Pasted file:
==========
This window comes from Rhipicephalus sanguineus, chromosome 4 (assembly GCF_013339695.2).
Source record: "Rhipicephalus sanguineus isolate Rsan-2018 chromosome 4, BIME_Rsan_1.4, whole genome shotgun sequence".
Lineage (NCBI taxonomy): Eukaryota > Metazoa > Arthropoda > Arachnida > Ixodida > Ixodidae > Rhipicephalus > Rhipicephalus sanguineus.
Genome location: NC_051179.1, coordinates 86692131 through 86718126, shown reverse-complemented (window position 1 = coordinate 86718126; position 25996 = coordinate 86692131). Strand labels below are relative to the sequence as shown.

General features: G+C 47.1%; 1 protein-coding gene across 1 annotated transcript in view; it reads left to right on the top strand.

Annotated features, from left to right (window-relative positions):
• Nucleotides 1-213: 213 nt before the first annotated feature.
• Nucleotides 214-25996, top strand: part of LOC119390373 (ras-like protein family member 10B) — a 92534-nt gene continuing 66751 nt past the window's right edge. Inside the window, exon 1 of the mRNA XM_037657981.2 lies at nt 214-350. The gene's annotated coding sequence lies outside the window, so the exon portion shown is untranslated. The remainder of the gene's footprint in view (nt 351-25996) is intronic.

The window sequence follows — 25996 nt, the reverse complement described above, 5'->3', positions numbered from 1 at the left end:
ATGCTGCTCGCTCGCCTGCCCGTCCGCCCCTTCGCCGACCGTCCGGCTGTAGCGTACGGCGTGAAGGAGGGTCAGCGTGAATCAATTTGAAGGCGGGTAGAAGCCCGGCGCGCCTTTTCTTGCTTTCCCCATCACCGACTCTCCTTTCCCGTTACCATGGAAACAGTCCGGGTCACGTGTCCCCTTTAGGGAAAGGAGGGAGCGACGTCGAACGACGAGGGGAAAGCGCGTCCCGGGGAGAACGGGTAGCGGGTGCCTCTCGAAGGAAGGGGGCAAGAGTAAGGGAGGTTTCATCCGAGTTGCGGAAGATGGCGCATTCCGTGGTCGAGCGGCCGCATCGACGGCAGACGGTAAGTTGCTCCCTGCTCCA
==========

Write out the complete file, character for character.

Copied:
This window comes from Rhipicephalus sanguineus, chromosome 4 (assembly GCF_013339695.2).
Source record: "Rhipicephalus sanguineus isolate Rsan-2018 chromosome 4, BIME_Rsan_1.4, whole genome shotgun sequence".
Lineage (NCBI taxonomy): Eukaryota > Metazoa > Arthropoda > Arachnida > Ixodida > Ixodidae > Rhipicephalus > Rhipicephalus sanguineus.
Genome location: NC_051179.1, coordinates 86692131 through 86718126, shown reverse-complemented (window position 1 = coordinate 86718126; position 25996 = coordinate 86692131). Strand labels below are relative to the sequence as shown.

General features: G+C 47.1%; 1 protein-coding gene across 1 annotated transcript in view; it reads left to right on the top strand.

Annotated features, from left to right (window-relative positions):
• Nucleotides 1-213: 213 nt before the first annotated feature.
• Nucleotides 214-25996, top strand: part of LOC119390373 (ras-like protein family member 10B) — a 92534-nt gene continuing 66751 nt past the window's right edge. Inside the window, exon 1 of the mRNA XM_037657981.2 lies at nt 214-350. The gene's annotated coding sequence lies outside the window, so the exon portion shown is untranslated. The remainder of the gene's footprint in view (nt 351-25996) is intronic.

The window sequence follows — 25996 nt, the reverse complement described above, 5'->3', positions numbered from 1 at the left end:
ATGCTGCTCGCTCGCCTGCCCGTCCGCCCCTTCGCCGACCGTCCGGCTGTAGCGTACGGCGTGAAGGAGGGTCAGCGTGAATCAATTTGAAGGCGGGTAGAAGCCCGGCGCGCCTTTTCTTGCTTTCCCCATCACCGACTCTCCTTTCCCGTTACCATGGAAACAGTCCGGGTCACGTGTCCCCTTTAGGGAAAGGAGGGAGCGACGTCGAACGACGAGGGGAAAGCGCGTCCCGGGGAGAACGGGTAGCGGGTGCCTCTCGAAGGAAGGGGGCAAGAGTAAGGGAGGTTTCATCCGAGTTGCGGAAGATGGCGCATTCCGTGGTCGAGCGGCCGCATCGACGGCAGACGGTAAGTTGCTCCCTGCTCCA